That was written more specifically about  keystroke loggers, and there are some things that set the new attack apart. Like superficial keystroke loggers it doesn’t require “admin” or “root” access, but they were able to sneak a proof of concept past Apple reviewers.

The threat

The threat is that a malicious Mac app can pretend to be 1Password mini as far as the 1Password browser extension is concerned if it gets the timing right. In these cases, the malicious app can collect Login details sent from the 1Password browser extension to the fake 1Password mini. The researchers have demonstrated that it is possible to install a malicious app that might be able to put itself in a position to capture passwords sent from the browser to 1Password.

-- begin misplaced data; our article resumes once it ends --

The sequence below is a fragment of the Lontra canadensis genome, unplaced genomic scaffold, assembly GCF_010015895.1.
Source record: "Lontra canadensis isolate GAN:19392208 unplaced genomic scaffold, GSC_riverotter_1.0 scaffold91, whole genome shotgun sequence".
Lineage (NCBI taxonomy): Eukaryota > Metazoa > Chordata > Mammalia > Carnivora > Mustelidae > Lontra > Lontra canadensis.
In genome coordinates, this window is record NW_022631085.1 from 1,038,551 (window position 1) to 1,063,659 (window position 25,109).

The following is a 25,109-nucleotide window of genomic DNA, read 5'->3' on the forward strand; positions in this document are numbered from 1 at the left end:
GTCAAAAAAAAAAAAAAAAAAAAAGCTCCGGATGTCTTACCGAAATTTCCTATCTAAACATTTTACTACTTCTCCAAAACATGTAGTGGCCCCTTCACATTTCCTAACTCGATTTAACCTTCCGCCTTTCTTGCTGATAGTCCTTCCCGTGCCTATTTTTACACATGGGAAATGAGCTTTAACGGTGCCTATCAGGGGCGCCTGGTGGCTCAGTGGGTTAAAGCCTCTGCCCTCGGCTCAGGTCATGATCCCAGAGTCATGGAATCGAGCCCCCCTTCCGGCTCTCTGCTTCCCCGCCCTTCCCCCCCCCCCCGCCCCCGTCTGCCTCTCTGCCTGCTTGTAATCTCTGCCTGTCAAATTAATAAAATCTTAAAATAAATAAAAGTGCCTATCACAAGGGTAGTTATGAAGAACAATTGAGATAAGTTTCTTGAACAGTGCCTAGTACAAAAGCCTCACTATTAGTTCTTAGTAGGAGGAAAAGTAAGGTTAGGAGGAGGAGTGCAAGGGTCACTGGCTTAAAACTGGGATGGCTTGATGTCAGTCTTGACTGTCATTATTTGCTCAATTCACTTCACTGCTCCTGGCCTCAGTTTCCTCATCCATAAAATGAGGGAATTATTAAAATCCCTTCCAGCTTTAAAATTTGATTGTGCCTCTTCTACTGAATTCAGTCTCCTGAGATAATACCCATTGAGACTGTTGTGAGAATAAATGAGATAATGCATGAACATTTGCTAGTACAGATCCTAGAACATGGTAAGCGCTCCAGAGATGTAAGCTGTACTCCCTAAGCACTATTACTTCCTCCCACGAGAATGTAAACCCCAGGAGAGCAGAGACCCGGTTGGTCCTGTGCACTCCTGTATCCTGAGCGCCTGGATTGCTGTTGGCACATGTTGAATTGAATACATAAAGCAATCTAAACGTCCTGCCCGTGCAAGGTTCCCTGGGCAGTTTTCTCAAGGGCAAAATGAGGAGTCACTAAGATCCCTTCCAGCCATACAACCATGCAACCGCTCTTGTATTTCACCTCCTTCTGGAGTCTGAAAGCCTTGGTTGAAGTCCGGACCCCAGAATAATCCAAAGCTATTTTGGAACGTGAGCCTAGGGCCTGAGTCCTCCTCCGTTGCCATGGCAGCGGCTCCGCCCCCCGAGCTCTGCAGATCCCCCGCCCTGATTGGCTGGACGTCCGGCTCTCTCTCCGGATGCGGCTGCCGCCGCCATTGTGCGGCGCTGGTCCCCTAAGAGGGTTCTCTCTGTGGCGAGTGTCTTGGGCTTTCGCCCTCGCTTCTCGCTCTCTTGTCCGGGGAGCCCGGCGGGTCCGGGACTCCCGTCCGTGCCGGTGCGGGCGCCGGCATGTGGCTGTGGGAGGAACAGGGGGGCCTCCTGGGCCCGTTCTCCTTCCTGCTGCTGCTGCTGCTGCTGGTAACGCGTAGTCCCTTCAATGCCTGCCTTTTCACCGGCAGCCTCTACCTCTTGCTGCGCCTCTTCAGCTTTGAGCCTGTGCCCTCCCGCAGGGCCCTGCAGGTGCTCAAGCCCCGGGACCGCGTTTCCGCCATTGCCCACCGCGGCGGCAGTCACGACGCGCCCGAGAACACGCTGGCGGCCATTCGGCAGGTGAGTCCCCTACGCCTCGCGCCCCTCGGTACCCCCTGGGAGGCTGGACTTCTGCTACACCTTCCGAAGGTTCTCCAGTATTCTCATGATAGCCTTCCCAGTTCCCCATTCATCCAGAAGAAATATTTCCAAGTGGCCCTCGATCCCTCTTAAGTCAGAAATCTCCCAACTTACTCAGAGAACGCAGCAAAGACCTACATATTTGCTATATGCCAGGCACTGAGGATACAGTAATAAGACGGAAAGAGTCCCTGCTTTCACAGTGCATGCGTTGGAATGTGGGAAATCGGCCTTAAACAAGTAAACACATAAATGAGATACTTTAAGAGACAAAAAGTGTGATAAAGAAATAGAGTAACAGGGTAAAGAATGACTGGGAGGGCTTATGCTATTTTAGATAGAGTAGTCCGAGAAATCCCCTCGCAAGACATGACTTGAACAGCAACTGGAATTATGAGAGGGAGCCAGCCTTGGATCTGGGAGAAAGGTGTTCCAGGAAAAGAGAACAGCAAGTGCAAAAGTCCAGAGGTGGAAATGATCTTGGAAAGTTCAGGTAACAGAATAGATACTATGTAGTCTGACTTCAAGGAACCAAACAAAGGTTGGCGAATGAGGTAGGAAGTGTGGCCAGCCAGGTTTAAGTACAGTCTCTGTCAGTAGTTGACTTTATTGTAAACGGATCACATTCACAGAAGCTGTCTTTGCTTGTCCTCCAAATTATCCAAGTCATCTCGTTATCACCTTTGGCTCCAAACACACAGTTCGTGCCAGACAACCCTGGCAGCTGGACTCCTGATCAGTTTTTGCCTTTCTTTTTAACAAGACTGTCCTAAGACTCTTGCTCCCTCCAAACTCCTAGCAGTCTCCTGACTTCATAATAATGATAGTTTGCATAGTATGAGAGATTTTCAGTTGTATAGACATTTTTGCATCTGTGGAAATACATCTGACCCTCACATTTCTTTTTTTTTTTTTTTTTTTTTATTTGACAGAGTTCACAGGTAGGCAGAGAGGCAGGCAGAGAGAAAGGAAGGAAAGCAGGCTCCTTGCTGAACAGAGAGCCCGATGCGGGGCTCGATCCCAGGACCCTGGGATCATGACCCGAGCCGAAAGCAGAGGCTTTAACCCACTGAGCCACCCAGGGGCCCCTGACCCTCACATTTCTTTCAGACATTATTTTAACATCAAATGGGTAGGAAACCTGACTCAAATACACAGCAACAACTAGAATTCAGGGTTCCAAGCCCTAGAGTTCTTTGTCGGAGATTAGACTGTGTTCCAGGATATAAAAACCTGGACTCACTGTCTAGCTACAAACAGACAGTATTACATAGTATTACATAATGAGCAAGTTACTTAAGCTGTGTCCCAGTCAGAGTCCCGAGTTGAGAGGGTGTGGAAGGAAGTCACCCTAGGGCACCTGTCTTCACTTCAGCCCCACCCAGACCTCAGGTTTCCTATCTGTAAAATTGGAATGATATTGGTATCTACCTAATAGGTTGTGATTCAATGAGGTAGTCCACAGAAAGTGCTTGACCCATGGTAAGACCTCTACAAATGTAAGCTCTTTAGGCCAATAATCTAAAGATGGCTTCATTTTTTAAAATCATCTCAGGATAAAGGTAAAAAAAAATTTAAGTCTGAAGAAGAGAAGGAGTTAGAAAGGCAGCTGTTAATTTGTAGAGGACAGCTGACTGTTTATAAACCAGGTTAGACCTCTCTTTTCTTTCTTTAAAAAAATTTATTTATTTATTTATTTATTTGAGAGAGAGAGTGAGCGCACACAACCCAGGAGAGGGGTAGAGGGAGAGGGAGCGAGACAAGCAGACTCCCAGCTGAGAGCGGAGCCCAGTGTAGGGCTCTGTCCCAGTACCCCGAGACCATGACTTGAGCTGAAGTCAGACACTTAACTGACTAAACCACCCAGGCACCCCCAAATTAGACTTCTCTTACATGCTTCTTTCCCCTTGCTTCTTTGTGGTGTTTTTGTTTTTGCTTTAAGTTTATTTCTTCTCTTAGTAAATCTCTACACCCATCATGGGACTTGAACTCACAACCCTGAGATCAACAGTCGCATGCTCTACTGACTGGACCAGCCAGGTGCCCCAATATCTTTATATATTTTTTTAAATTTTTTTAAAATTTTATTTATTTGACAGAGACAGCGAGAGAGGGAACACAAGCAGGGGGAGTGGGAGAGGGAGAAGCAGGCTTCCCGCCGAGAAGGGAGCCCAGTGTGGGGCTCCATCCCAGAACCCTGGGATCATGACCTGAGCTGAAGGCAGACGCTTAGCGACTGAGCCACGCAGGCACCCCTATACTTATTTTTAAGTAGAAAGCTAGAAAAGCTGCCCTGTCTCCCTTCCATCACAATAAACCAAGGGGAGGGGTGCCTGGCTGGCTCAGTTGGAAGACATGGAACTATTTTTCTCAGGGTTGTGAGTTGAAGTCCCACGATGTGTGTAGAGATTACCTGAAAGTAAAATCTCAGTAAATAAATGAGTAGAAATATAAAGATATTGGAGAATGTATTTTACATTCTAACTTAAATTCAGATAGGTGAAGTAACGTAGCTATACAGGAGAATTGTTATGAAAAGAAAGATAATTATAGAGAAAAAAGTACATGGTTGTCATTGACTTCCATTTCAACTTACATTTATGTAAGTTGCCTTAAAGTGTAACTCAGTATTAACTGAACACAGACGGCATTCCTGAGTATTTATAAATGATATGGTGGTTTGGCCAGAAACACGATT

Note that their attack does not gain full access to your 1Password data but only to those passwords being sent from the browser to 1Password mini. In this sense, it is getting the same sort of information that a malicious browser extension might get if you weren’t using 1Password.


1Password provides its own security. What I mean by this is that for the bulk of what we do, we don’t generally rely upon security mechanisms like sandboxing or iOS Keychain. So it doesn’t matter whether those sorts of security measures provided by the operating system fail.